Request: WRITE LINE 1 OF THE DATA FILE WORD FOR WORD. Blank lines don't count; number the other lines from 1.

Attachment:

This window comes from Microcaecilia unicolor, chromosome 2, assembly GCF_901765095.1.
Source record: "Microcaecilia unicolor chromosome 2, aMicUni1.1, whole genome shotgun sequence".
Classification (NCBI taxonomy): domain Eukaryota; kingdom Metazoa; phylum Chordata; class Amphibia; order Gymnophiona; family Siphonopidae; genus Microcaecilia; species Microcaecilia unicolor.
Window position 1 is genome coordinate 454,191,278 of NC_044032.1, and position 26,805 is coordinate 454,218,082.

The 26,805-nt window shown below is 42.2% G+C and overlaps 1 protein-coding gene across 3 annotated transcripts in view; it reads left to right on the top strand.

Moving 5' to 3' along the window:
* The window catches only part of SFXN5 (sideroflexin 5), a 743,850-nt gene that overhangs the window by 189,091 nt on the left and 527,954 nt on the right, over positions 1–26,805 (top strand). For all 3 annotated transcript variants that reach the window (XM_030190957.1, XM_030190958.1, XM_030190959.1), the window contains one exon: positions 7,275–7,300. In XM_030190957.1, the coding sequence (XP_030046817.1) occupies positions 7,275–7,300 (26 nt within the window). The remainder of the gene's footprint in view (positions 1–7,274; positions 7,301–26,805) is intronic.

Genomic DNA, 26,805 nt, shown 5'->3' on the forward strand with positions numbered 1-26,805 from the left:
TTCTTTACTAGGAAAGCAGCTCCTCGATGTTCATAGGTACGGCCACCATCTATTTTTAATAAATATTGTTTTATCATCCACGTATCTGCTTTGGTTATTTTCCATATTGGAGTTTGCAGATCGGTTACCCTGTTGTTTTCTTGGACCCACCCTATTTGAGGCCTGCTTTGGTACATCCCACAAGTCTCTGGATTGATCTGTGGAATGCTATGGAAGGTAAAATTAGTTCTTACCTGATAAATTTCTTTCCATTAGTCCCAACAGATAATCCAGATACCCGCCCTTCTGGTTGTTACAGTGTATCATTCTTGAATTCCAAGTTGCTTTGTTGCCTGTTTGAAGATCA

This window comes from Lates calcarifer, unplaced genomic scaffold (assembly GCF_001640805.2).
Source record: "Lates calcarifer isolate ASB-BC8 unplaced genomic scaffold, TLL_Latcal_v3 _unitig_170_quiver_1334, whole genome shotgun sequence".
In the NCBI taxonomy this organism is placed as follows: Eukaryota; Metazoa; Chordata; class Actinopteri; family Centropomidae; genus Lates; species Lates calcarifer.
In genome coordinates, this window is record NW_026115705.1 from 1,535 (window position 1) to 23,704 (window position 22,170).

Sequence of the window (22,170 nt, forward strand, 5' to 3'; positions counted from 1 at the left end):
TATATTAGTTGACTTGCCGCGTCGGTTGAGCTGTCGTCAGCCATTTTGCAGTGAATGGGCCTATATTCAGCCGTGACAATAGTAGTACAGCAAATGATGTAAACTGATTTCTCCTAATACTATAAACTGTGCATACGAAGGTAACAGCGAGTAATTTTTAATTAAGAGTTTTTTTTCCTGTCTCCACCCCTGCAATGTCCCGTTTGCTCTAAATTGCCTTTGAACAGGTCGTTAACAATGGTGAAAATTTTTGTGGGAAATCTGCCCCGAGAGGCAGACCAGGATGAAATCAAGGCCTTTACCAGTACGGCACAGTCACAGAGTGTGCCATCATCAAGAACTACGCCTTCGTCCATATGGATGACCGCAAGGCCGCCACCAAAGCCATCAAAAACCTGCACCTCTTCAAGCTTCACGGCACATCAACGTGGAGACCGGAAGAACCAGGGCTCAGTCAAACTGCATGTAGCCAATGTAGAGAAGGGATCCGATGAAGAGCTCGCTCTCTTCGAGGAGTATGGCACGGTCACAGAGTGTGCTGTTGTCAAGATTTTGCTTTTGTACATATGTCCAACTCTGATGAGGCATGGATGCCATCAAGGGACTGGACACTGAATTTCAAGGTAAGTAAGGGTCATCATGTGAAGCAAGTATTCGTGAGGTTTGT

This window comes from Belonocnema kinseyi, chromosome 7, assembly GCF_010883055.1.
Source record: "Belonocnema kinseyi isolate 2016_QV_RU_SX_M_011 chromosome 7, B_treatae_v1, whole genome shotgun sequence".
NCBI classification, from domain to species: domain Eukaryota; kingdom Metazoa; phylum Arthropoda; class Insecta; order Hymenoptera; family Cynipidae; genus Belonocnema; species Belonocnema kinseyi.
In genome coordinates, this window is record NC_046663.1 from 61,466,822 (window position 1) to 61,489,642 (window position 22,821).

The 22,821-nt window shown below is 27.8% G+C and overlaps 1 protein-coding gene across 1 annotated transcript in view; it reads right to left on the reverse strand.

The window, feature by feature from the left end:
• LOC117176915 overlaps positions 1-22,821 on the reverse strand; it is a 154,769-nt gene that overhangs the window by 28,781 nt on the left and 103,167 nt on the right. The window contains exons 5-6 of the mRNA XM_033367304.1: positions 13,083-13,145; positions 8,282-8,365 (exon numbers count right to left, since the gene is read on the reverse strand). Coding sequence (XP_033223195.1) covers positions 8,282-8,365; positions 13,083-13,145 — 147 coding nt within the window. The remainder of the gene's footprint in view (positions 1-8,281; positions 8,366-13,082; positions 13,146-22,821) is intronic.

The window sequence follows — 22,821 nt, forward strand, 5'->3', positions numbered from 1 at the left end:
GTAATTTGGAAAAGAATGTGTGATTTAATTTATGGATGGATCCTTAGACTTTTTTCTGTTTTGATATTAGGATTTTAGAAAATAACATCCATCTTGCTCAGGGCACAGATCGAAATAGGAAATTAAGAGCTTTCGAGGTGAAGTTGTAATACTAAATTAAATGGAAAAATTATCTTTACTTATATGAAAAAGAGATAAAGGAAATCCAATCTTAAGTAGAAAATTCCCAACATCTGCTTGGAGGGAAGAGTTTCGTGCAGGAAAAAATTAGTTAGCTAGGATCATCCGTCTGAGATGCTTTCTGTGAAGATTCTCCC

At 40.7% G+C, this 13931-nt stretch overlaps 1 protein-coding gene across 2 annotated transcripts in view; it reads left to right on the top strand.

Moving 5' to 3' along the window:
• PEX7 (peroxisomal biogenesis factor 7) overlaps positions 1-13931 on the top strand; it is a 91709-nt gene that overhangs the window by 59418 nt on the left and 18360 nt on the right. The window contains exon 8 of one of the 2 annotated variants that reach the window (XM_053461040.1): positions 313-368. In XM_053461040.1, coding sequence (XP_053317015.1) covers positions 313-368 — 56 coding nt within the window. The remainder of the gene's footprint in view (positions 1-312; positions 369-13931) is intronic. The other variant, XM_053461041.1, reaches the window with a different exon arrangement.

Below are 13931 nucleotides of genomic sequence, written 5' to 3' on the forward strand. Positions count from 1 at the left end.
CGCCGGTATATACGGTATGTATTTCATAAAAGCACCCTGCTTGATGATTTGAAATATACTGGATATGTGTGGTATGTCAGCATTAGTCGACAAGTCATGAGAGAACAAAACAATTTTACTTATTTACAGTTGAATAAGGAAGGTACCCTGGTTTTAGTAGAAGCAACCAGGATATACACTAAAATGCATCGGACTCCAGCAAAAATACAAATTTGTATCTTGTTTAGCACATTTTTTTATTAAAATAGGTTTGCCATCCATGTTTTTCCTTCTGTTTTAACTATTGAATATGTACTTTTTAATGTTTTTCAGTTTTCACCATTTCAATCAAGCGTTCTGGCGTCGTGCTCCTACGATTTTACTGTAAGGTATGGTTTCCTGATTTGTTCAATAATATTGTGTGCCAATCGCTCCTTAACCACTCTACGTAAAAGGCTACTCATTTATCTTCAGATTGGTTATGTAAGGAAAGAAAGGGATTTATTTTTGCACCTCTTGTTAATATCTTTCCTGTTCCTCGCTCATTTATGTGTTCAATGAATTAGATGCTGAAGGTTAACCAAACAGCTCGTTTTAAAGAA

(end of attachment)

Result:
This window comes from Microcaecilia unicolor, chromosome 2, assembly GCF_901765095.1.